Spatial Economics of Income Distribution Across Borders: Drivers of Spatial Inequalities using Microsimulation

Project Details


Place is important for a household’s standard of living. The pattern of economic activity influences where employment is, whilst population centres, local facilities and house prices influence where people live. There is a great deal of variation across space, as families make choices concerning where they work and where they live. When considering a household’s standard of living as the income remaining once non-discretionary expenditures have been made (e.g., housing, commuting and childcare), there are significant variations across space and within areas. This is an important issue in relation to public policy, in terms of targeting the progressive policy system and mitigating place-based inequalities. Luxembourg and the Greater Region have specific problems, as they are highly dependent on cross-border commuting as part of the dynamic labour market, and this is to a greater extent than any other area in Europe. The factors that shape inequalities in living standards are thus extremely complex involving market incomes, local housing markets, the cost of commuting and public policy. For many, the situation is doubly complicated by interacting with two separate policy environments if they work in one country and live in another.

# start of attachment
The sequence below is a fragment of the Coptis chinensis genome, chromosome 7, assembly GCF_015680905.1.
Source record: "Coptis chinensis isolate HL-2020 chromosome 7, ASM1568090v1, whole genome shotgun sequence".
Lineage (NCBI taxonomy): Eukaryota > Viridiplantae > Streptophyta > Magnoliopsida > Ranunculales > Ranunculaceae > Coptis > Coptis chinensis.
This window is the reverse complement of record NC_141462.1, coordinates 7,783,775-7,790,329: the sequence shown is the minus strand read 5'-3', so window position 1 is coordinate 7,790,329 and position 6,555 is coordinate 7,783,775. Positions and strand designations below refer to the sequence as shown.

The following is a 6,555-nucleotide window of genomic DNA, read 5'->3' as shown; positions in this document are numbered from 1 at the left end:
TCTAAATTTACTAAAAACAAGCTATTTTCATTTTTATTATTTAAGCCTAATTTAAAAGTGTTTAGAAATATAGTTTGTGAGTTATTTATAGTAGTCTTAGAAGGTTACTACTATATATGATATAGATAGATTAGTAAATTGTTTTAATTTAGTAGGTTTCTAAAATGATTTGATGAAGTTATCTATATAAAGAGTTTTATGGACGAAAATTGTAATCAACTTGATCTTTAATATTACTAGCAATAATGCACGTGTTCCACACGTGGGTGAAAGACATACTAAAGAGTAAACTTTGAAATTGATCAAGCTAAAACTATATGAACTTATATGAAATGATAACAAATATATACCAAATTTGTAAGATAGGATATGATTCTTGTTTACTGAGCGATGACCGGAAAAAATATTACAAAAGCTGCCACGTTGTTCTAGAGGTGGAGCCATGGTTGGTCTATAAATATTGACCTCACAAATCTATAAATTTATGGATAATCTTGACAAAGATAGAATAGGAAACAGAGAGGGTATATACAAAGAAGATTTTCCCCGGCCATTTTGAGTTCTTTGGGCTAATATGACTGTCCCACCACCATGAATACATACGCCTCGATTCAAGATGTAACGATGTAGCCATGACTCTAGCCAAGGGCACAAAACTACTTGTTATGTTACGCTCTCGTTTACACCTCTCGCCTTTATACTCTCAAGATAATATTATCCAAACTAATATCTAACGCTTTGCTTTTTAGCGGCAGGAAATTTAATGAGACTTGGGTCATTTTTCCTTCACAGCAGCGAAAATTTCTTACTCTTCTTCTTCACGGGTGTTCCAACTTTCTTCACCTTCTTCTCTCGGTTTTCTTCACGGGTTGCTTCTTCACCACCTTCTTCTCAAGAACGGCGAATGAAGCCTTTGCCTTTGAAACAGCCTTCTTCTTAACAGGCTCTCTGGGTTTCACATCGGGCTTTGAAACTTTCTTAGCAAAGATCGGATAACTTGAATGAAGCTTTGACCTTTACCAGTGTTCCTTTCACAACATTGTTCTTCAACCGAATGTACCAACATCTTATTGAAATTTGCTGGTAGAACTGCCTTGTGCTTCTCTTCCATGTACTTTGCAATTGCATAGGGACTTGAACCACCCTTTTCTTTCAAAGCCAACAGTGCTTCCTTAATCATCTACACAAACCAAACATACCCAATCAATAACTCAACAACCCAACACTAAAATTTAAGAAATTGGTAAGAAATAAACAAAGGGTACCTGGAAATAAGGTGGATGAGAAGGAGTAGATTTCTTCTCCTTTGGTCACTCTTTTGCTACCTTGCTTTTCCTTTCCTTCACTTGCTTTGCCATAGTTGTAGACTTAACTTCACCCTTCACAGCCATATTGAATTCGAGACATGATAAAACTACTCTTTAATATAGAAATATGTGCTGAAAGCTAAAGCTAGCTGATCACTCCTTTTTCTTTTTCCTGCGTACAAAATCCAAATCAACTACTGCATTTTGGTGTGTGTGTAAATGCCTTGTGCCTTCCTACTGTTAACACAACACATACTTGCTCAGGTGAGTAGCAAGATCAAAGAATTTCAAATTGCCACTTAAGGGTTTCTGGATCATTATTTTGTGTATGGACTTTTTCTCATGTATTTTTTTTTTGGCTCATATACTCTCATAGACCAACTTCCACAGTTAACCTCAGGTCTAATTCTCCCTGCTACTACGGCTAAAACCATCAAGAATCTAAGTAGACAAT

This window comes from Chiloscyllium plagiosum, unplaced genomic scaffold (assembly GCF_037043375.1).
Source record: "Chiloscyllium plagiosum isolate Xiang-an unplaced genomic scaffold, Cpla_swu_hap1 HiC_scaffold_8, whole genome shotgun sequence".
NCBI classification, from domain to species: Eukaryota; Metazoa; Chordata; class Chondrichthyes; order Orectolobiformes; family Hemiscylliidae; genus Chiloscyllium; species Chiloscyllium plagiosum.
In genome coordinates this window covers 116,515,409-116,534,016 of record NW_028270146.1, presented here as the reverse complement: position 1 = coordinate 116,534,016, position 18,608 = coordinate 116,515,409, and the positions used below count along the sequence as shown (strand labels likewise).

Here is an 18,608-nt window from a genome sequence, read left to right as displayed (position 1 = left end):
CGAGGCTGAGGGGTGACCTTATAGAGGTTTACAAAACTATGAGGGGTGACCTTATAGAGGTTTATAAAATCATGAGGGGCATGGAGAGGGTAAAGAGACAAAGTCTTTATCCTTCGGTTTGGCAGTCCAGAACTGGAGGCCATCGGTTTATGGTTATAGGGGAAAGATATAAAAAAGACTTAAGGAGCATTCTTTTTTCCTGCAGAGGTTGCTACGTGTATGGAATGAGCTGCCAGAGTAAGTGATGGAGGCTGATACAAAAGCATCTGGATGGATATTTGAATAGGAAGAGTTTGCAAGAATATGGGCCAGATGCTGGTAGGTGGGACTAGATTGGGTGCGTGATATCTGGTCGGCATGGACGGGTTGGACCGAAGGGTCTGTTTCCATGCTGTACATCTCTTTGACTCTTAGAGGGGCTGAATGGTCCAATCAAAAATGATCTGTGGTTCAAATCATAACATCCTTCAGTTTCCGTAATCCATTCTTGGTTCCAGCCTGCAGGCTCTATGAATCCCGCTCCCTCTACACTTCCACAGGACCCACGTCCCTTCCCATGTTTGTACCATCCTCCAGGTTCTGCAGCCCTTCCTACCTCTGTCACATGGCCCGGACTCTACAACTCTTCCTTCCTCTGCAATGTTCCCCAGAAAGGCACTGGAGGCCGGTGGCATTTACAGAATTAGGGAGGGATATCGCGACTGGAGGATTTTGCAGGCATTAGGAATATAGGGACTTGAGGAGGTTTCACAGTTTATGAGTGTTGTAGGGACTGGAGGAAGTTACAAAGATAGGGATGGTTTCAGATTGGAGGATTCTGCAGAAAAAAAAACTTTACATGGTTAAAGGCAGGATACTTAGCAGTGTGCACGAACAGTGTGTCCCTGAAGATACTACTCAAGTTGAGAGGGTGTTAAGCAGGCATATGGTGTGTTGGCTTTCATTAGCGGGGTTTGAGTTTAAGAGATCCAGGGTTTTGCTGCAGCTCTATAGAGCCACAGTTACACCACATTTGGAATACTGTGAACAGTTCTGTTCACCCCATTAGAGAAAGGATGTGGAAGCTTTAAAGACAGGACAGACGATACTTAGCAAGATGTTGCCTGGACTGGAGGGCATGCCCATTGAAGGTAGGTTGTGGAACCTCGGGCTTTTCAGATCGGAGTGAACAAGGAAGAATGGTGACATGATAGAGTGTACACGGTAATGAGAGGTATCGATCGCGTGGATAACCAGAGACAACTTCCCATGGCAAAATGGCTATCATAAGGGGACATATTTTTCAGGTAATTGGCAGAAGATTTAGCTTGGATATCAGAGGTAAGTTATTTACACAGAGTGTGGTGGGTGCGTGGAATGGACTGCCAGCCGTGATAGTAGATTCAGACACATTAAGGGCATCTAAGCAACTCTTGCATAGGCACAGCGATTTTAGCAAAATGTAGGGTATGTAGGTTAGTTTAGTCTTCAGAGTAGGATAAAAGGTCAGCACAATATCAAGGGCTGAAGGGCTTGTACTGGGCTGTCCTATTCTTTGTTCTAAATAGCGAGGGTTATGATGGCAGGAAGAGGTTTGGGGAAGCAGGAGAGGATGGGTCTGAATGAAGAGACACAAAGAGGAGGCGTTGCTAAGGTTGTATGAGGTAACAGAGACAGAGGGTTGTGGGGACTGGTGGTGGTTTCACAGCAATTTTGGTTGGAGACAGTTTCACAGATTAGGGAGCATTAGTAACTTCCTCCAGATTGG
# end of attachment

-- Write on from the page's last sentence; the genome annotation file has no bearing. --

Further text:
While there is a good understanding of the factors that influence inequality at national levels, there is a poor understanding regarding the local level and even less in relation to the inequalities that exist in a cross-border region. Building on the foundations that have been developed by members of our research team over 20 years, we will develop a unique analytical infrastructure to assist in understanding the pattern of the spatial inequalities in living standards. The research programme will bring together experience in developing the Europe-wide public policy simulation tool EUROMOD, but will extend it to cover cross-border arrangements and to downscale analysis to the local level. It will utilize a novel framework developed by our team to explore the drivers of income inequality and extended during the COVID crisis to understand its impact on households’ living standards. It will also build on expertise in the team to model commuting and housing costs.

Combining our understanding of all the drivers of spatial inequality at the household level, we will unpick the relative importance of these components in shaping household income and its pattern across space in Luxembourg, as well as in the wider commuting region in neighbouring countries. We will also look at differential incentives that relate to cross-border commuting and migration decisions.

We will share our knowledge with policymakers at local, national and European levels to help in the design of better public policy. This could improve the economic dynamism of the region and mitigate some of the challenges that result from the economic changes that affect different people in different ways across space.
Effective start/end date1/09/2331/08/26


  • Luxembourg National Research Fund (FNR)


  • spatial income inequality
  • cross-border regions
  • public policy
  • spatial microsimulation